The largest bite comes from resetting the funding base to that used in fiscal year 2006, a two-year reduction totaling $225 million. Other cuts to education include $130 million from removing state salary supplements for sports coaches and department chairs, nearly $92 million from eliminating initiatives such as Mentor Teacher and school breakfast programs and nearly $20 million in savings from extending the work lives of school buses.
McDonnell plans even deeper reductions — nearly $925 million — from compensation and benefits to state employees.
That includes requiring state employees to take five unpaid furlough days off each of the next two years. State workers have already been put on notice that pay raises are out and that some will be expected to fund more of their retirement plans.
The new Republican governor, just one month in office, also recommends nearly $300 million in cuts to Health and Human Resources programs, the legislative summary says. Some of those programs are a lifeline to the state’s poorest residents.
Within the Department of Social Services, for example, McDonnell has suggested eliminating general fund support for nine programs outright, including $1.2 million for homeless assistance programs, $700,000 for domestic violence services, $4.8 million in child support supplements and $3.6 million for the state Healthy Families initiative.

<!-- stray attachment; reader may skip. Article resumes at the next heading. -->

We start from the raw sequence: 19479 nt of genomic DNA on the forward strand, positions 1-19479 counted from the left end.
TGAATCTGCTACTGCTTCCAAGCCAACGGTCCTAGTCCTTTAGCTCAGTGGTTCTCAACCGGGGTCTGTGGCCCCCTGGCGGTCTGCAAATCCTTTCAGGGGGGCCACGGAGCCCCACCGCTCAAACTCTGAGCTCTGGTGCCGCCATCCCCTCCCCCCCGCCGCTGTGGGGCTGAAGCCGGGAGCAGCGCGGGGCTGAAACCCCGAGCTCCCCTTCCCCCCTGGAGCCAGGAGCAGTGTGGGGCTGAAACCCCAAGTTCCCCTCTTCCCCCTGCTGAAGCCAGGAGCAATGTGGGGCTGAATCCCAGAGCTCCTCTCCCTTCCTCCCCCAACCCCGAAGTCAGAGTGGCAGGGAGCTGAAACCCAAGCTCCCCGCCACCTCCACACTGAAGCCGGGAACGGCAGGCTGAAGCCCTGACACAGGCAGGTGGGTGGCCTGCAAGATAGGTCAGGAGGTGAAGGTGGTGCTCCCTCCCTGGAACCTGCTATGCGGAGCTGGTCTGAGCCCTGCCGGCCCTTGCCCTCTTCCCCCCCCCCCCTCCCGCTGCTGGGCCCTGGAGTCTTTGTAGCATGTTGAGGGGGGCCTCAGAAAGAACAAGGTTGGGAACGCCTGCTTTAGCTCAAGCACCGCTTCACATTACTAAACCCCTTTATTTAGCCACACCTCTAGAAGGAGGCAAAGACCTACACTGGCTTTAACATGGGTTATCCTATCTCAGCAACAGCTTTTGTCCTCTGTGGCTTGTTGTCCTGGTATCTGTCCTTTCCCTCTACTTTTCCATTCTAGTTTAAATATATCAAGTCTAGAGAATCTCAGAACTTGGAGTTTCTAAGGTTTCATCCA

From the Department of Health, McDonnell’s lieutenants have suggested eliminating nearly $1 million from a teen pregnancy prevention program, cutting $1.8 million for the Virginia Association of Free Clinics, trimming $2.2 million from the Virginia Health Care Foundation and eliminating local health department dental care services.
McDonnell’s first news conference on the state’s budget crisis comes one day after a monthly report from Finance Secretary Richard D. Brown showing a 6.5 percent drop in January revenues. The state is seven months into the current fiscal year and revenue collections are already 4.7 percent behind what they were for the same period last year. The fiscal year ends on June 30.